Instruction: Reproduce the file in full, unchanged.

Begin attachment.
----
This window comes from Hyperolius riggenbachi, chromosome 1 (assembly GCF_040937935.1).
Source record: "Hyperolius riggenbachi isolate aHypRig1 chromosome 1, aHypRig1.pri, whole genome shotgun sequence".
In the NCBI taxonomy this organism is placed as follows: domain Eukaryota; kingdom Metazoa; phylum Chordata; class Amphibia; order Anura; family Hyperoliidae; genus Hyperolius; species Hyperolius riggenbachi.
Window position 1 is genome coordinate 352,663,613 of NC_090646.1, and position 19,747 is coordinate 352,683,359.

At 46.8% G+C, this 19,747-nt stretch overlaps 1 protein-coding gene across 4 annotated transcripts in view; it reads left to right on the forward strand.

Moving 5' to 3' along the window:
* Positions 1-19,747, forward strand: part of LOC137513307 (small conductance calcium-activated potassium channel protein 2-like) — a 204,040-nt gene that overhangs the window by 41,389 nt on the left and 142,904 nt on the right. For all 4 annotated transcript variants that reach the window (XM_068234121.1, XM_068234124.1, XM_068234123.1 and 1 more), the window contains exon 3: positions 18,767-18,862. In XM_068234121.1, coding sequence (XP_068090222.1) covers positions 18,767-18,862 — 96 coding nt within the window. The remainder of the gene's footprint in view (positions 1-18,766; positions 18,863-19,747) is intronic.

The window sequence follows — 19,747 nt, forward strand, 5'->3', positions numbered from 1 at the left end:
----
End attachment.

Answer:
This window comes from Hyperolius riggenbachi, chromosome 1 (assembly GCF_040937935.1).
Source record: "Hyperolius riggenbachi isolate aHypRig1 chromosome 1, aHypRig1.pri, whole genome shotgun sequence".
In the NCBI taxonomy this organism is placed as follows: domain Eukaryota; kingdom Metazoa; phylum Chordata; class Amphibia; order Anura; family Hyperoliidae; genus Hyperolius; species Hyperolius riggenbachi.
Window position 1 is genome coordinate 352,663,613 of NC_090646.1, and position 19,747 is coordinate 352,683,359.

At 46.8% G+C, this 19,747-nt stretch overlaps 1 protein-coding gene across 4 annotated transcripts in view; it reads left to right on the forward strand.

Moving 5' to 3' along the window:
* Positions 1-19,747, forward strand: part of LOC137513307 (small conductance calcium-activated potassium channel protein 2-like) — a 204,040-nt gene that overhangs the window by 41,389 nt on the left and 142,904 nt on the right. For all 4 annotated transcript variants that reach the window (XM_068234121.1, XM_068234124.1, XM_068234123.1 and 1 more), the window contains exon 3: positions 18,767-18,862. In XM_068234121.1, coding sequence (XP_068090222.1) covers positions 18,767-18,862 — 96 coding nt within the window. The remainder of the gene's footprint in view (positions 1-18,766; positions 18,863-19,747) is intronic.

The window sequence follows — 19,747 nt, forward strand, 5'->3', positions numbered from 1 at the left end: